Few would deny that the iPhone was the most significant technological breakthrough of the past decade or that their iPhone (or similar smartphone) is their most important possession—but how much do you really know about the device?
That is the question Brian Merchant found himself wondering a few years ago. The technology reporter had accidentally forgotten his iPhone in a taxi, and immediately became painfully aware of just how much he relied on it.
“I would do anything to make sure I had this thing back in my pocket,” he tells Fast Company, recalling how he took time off work to report the phone missing and attempted to find it. “I thought about what else in the world I would even do that for, and then I realized that even though I was a technology reporter, I felt like my grasp of this device was very thin beyond just as a consumer product.”
Merchant spent the next year and a half seeking to track down the many untold stories behind the iPhone. His journey took him from the tin mines of Bolivia to assembly plants in China, from conversations with those Apple employees who were in the room during the product’s invention to the unsung designers and engineers who were equally as instrumental in bringing it to life.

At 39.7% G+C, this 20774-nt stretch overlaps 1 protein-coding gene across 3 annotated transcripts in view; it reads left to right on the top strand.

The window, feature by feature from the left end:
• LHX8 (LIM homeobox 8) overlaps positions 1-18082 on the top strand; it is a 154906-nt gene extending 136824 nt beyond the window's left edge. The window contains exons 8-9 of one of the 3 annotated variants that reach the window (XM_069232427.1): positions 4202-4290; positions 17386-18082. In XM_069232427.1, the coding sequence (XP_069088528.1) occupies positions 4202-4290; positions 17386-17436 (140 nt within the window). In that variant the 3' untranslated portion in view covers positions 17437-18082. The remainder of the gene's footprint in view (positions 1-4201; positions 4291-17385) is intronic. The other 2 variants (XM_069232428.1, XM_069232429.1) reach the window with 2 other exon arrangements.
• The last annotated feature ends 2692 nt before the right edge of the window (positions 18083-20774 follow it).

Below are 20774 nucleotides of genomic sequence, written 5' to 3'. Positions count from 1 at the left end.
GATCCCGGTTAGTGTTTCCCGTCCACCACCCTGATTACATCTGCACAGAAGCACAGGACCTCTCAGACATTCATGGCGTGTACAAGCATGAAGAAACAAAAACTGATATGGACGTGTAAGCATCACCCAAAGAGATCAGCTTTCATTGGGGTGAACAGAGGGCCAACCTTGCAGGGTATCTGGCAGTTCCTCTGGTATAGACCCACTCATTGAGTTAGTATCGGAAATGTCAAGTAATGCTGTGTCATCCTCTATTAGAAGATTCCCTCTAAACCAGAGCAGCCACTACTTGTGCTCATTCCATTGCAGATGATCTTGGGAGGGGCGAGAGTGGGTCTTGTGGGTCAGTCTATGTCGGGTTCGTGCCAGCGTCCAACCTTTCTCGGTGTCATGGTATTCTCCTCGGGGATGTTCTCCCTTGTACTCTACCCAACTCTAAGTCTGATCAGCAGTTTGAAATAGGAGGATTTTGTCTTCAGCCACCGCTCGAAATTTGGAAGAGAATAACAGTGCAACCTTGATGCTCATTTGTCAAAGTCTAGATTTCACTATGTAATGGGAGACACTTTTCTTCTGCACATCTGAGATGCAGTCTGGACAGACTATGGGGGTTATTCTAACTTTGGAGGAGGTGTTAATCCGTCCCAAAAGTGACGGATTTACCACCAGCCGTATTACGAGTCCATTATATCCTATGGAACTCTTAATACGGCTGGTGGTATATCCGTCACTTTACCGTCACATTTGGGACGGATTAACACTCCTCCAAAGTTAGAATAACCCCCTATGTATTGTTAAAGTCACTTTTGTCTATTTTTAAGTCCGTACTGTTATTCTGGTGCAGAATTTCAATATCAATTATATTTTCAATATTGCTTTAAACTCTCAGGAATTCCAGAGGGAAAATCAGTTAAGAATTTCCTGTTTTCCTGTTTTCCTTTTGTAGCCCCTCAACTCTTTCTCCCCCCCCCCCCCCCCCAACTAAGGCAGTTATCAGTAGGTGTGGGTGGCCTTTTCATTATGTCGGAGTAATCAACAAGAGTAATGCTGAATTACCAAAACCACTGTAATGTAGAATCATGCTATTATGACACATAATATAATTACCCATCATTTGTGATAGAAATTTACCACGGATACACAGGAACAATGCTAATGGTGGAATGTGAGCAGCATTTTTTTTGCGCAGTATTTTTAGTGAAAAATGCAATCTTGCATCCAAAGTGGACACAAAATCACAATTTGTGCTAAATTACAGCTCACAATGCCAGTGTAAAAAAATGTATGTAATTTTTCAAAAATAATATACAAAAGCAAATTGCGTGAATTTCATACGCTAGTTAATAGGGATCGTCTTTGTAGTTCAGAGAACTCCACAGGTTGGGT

The result is a book that publishes today, on the device’s 10th anniversary, titled The One Device: The Secret History of the iPhone. Merchant recently sat down with Fast Company to discuss some of the history, mythology, and untold stories behind the only device most people would miss work to retrieve from the backseat of a taxi.
(The following interview has been condescend and edited in the interest of space.)
FC: What part of this book do you hope has the greatest impact on readers?
Brian Merchant: The way we conceive of the iPhone is very reductive—it’s very simple, it’s very useful to Apple but not much else. It’s a mythology of a product that we’ve been sold. I was just as guilty of buying into it as anyone. The story as I knew it was Steve Jobs and some dudes at Apple invented this thing and bequeathed it to the world. The end.